Translating and Interpreting – 13. The Ultimate Sacrifice
One or two previous blogs in this series have described some of the potential difficulties and disadvantages which may face interpreters (or translators), especially those who work in newsworthy national and international environments and occasionally find themselves being used as scapegoats to save the face of their prominent employers. Number 13 of the series deals briefly with the most negative consequence of this career choice: death on duty.
The conduct of the seemingly endless wars in Iraq and Afghanistan – and their close (“in our face”) reporting by the international media – would have been impossible without the contingents of intrepid cameramen and local interpreters, translators and ‘fixers’ who have helped the American and allied forces and the battalions of foreign correspondents. A small proportion of these civilian interpreters (etc.) have paid the ultimate price for their work: death. (Others, as in other foreign wars, may well pay a similar price, when the coalition forces finally depart.)
On assignment in North Iraq in March 2003, Eric Campbell, a correspondent for Australian ABC TV was injured and his cameraman was killed in a terrorist attack (virtually on camera). When New York Times correspondent Stephen Farrell was taken hostage recently in Kunduz province, Afghanistan, he was freed in a subsequent commando raid but his “translator”, Sultan Munadi, was killed.
In an account of his own experiences in South Lebanon, another war correspondent, Sam Kiley, narrates the death of Abed Takoush, the fixer for the BBC’s Jeremy Bowen. Kiley also provides this background information on the unique job description of a fixer and an insight into the close bond between foreign correspondents (or the military) and their invaluable local assistants, referring also to the case of Sultan Manadi. (See The Spectator, 16 September 2009)
“Abed was a “fixer”, like Sultan Manadi, who was killed last week during a NATO operation to free the British journalist Stephen Farrell from Afghan kidnappers. ‘Fixer’ is an ignoble title. The word is sleazy and demeaning: it implies the local people hired by the foreign media are mere higglers. The reality is that without a worldwide network of local freelance drivers, translators, and general all-round fixers, there would be a lot of dead journalists, and pretty soon no foreign news at all.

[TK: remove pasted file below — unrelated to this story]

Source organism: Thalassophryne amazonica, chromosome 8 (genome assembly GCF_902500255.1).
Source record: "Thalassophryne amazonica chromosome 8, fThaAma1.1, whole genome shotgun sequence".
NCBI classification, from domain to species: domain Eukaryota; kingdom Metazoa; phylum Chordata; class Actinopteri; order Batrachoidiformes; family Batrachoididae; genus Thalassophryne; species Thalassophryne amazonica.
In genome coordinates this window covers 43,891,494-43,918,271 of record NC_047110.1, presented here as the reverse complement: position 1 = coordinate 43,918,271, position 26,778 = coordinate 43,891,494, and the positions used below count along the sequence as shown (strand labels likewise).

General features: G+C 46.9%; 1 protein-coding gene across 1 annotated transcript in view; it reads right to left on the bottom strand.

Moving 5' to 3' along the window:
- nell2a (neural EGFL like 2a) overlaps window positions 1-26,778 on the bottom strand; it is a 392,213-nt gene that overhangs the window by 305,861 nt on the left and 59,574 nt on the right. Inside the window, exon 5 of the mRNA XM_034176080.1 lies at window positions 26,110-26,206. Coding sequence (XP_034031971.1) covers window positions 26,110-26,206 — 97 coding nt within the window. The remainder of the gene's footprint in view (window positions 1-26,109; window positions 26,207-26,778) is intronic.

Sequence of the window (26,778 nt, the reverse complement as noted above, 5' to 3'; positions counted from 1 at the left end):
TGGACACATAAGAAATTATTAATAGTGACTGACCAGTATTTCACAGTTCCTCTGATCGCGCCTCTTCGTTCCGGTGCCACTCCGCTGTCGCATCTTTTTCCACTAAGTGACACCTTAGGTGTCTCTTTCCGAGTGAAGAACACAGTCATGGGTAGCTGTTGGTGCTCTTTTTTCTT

Any nitwit, and I am living proof, can be a ‘war correspondent’ if they are lucky enough to come across a great fixer. These men and women usually earn no more than $100 a day. For that they provide introductions to gangsters, war lords, terrorists, politicians – as well as navigate, drive and give instant tutorials on Albanian politics, Somali clan rivalries and Balkan history. More important, they keep us alive. Behind our backs they apologise for our cultural insensitivity, anticipate our needs before we know that we’ve got them, and from time to time literally lead us through minefields.”
(The Spectator, 16 September 2009)
A happier ending: 30-year-old Australian SAS Trooper Mark Donaldson was recently awarded the Victoria Cross (Australia’s first for 30 years) for rescuing an Afghan interpreter under heavy fire in 2008. He was subsequently received by Queen Elizabeth II in Buckingham Palace.
Note: Sam Kiley is the author of Desperate Glory: At War in Helmand with Britain’s 16th Air Assault Brigade (London, Bloomsbury).1